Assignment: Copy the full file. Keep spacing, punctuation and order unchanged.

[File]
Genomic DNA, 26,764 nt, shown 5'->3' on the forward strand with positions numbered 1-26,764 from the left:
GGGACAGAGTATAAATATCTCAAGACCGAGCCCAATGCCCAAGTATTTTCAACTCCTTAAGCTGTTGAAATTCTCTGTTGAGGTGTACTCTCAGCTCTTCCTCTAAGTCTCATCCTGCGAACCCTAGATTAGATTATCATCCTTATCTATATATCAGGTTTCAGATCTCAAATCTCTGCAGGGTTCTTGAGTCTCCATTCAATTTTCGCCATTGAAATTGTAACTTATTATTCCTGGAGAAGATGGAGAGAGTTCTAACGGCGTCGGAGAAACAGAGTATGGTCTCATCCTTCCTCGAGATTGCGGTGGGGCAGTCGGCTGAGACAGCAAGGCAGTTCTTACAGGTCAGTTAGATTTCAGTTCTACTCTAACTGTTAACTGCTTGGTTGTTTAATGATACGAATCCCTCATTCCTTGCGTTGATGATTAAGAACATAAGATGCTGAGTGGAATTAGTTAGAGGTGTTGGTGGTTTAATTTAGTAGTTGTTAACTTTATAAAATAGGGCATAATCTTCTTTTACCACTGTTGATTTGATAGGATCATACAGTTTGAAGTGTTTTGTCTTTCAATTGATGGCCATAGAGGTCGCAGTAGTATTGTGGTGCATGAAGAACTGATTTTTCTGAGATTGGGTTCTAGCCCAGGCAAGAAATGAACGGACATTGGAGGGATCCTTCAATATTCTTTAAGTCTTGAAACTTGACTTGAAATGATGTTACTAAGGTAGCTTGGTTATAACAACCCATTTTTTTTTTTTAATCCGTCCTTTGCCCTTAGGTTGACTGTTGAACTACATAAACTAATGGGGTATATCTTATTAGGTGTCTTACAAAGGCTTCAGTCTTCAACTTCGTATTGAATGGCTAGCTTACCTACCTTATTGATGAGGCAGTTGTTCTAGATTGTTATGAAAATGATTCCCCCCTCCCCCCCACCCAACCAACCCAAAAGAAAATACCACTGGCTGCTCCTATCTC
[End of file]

Genomic DNA, 26,764 nt, shown 5'->3' on the forward strand with positions numbered 1-26,764 from the left:
GGGACAGAGTATAAATATCTCAAGACCGAGCCCAATGCCCAAGTATTTTCAACTCCTTAAGCTGTTGAAATTCTCTGTTGAGGTGTACTCTCAGCTCTTCCTCTAAGTCTCATCCTGCGAACCCTAGATTAGATTATCATCCTTATCTATATATCAGGTTTCAGATCTCAAATCTCTGCAGGGTTCTTGAGTCTCCATTCAATTTTCGCCATTGAAATTGTAACTTATTATTCCTGGAGAAGATGGAGAGAGTTCTAACGGCGTCGGAGAAACAGAGTATGGTCTCATCCTTCCTCGAGATTGCGGTGGGGCAGTCGGCTGAGACAGCAAGGCAGTTCTTACAGGTCAGTTAGATTTCAGTTCTACTCTAACTGTTAACTGCTTGGTTGTTTAATGATACGAATCCCTCATTCCTTGCGTTGATGATTAAGAACATAAGATGCTGAGTGGAATTAGTTAGAGGTGTTGGTGGTTTAATTTAGTAGTTGTTAACTTTATAAAATAGGGCATAATCTTCTTTTACCACTGTTGATTTGATAGGATCATACAGTTTGAAGTGTTTTGTCTTTCAATTGATGGCCATAGAGGTCGCAGTAGTATTGTGGTGCATGAAGAACTGATTTTTCTGAGATTGGGTTCTAGCCCAGGCAAGAAATGAACGGACATTGGAGGGATCCTTCAATATTCTTTAAGTCTTGAAACTTGACTTGAAATGATGTTACTAAGGTAGCTTGGTTATAACAACCCATTTTTTTTTTTTAATCCGTCCTTTGCCCTTAGGTTGACTGTTGAACTACATAAACTAATGGGGTATATCTTATTAGGTGTCTTACAAAGGCTTCAGTCTTCAACTTCGTATTGAATGGCTAGCTTACCTACCTTATTGATGAGGCAGTTGTTCTAGATTGTTATGAAAATGATTCCCCCCTCCCCCCCACCCAACCAACCCAAAAGAAAATACCACTGGCTGCTCCTATCTC